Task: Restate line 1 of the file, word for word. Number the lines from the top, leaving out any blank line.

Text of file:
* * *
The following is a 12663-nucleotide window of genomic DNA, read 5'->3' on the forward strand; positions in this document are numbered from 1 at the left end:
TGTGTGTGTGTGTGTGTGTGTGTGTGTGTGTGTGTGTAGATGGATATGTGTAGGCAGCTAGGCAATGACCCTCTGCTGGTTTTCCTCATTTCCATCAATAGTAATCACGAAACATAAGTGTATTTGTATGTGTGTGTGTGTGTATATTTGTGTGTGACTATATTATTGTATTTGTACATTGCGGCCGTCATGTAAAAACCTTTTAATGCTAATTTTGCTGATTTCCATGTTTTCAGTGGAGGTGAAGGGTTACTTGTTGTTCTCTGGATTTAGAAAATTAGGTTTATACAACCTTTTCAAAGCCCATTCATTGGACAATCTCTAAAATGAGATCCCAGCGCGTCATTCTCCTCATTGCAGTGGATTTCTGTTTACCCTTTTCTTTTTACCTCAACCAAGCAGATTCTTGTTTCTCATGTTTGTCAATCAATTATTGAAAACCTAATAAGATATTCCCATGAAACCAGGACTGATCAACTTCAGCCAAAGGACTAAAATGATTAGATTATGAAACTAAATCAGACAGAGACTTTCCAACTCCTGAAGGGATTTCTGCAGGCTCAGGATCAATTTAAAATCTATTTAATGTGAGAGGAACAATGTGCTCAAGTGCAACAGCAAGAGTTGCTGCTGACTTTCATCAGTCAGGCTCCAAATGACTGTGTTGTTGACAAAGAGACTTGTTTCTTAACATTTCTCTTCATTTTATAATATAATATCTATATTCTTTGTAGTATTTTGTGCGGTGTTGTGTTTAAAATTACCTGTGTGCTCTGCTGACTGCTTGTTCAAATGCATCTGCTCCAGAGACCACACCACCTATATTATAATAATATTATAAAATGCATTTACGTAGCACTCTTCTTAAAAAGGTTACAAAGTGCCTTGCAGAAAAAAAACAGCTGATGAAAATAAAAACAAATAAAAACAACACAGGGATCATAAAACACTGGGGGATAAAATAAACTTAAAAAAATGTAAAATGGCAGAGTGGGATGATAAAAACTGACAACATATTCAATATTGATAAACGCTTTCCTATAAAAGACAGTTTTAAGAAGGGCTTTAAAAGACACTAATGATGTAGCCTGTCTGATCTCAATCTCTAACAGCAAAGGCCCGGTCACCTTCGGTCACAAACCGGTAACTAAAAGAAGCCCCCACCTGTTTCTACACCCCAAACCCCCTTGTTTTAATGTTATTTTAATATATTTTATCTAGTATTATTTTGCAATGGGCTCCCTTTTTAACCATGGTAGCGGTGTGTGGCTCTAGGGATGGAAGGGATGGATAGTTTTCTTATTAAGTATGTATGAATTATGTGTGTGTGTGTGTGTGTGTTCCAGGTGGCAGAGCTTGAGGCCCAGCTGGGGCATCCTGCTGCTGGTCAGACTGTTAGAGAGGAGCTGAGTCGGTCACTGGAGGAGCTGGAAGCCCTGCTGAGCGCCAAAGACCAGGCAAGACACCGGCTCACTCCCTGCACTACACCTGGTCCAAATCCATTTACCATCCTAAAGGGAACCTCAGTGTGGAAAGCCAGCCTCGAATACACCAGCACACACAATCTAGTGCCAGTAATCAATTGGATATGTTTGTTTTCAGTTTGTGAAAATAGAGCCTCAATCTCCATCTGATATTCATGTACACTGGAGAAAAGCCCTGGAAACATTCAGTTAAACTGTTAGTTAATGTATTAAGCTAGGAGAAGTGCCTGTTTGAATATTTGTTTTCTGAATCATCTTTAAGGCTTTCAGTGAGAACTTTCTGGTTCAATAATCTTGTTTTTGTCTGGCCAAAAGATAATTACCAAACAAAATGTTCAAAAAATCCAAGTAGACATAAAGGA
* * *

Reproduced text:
The following is a 12663-nucleotide window of genomic DNA, read 5'->3' on the forward strand; positions in this document are numbered from 1 at the left end: